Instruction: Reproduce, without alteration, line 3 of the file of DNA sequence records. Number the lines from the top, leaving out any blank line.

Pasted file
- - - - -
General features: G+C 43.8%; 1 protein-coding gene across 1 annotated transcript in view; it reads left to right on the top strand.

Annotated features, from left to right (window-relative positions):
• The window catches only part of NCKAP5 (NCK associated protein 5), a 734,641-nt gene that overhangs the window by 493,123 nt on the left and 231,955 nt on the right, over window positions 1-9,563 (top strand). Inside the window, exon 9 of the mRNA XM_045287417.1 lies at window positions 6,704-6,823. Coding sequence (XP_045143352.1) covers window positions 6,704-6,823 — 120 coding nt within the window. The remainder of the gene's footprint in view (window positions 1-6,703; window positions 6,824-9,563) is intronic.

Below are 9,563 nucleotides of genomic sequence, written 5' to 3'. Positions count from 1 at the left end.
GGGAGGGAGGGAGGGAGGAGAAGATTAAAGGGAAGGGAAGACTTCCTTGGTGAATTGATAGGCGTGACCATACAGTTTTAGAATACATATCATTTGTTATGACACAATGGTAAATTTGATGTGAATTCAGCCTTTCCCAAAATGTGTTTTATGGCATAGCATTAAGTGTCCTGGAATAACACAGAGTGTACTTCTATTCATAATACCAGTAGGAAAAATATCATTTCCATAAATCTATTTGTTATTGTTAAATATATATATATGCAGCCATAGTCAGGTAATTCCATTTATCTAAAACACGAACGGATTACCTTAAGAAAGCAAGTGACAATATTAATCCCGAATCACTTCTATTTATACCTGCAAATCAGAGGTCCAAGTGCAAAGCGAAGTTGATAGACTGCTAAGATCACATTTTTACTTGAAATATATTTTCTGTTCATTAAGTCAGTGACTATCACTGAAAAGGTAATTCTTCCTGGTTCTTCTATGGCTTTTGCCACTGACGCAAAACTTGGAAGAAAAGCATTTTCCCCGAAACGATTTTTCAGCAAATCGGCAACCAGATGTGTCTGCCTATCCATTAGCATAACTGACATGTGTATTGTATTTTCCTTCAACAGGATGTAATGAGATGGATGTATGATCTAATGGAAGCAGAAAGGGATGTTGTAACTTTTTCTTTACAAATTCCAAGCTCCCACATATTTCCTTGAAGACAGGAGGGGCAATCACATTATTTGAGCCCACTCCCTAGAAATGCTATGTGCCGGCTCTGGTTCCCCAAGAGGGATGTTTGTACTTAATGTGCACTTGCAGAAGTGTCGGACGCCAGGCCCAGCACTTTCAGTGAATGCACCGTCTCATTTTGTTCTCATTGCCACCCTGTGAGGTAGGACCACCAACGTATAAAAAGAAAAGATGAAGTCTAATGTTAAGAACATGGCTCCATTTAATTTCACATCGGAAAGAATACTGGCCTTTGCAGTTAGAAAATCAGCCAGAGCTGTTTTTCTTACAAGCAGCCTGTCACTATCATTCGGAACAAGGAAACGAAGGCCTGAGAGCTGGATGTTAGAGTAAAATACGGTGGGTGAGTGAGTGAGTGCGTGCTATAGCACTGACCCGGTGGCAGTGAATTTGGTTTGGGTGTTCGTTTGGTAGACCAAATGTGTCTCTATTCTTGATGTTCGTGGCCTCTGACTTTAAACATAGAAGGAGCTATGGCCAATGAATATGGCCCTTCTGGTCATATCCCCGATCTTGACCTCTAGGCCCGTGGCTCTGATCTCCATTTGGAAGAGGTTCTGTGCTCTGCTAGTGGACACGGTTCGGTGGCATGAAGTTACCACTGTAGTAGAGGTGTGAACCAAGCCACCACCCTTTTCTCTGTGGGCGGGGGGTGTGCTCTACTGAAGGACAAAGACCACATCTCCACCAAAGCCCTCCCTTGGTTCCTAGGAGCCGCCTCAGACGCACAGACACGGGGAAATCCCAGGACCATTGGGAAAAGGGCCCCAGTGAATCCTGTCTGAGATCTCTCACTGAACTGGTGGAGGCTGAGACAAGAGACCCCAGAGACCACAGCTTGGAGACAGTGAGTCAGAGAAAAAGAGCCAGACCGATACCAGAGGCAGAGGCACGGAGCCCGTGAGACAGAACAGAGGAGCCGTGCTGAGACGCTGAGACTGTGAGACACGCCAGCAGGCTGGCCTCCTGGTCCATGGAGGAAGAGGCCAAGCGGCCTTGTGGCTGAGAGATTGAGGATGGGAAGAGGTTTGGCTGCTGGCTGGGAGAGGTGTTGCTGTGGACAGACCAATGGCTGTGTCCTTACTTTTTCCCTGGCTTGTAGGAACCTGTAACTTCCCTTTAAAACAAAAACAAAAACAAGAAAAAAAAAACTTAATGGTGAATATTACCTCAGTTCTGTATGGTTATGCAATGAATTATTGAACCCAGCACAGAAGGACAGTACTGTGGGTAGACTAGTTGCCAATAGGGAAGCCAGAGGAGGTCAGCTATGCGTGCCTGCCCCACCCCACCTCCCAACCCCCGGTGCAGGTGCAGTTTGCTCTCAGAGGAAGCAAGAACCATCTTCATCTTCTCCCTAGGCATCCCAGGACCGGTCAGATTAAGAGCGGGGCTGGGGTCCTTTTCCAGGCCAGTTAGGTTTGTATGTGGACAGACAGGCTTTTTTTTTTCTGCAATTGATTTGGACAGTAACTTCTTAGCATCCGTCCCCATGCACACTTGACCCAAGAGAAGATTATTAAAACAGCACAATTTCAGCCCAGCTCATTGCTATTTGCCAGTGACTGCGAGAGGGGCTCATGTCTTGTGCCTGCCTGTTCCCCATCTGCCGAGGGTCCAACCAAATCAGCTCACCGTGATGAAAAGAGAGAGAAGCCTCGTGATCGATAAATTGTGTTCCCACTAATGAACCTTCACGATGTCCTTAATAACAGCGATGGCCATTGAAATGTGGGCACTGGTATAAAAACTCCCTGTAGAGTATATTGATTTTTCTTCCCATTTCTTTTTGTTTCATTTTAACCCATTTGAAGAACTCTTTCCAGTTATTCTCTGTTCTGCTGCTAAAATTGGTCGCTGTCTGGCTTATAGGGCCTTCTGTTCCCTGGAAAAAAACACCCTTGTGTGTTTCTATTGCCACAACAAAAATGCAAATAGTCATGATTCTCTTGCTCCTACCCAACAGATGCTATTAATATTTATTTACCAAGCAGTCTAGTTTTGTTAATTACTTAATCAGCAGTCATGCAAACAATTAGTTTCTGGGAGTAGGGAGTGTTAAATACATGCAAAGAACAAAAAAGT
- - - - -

• The window catches only part of NCKAP5 (NCK associated protein 5), a 734,641-nt gene that overhangs the window by 493,123 nt on the left and 231,955 nt on the right, over window positions 1-9,563 (top strand). Inside the window, exon 9 of the mRNA XM_045287417.1 lies at window positions 6,704-6,823. Coding sequence (XP_045143352.1) covers window positions 6,704-6,823 — 120 coding nt within the window. The remainder of the gene's footprint in view (window positions 1-6,703; window positions 6,824-9,563) is intronic.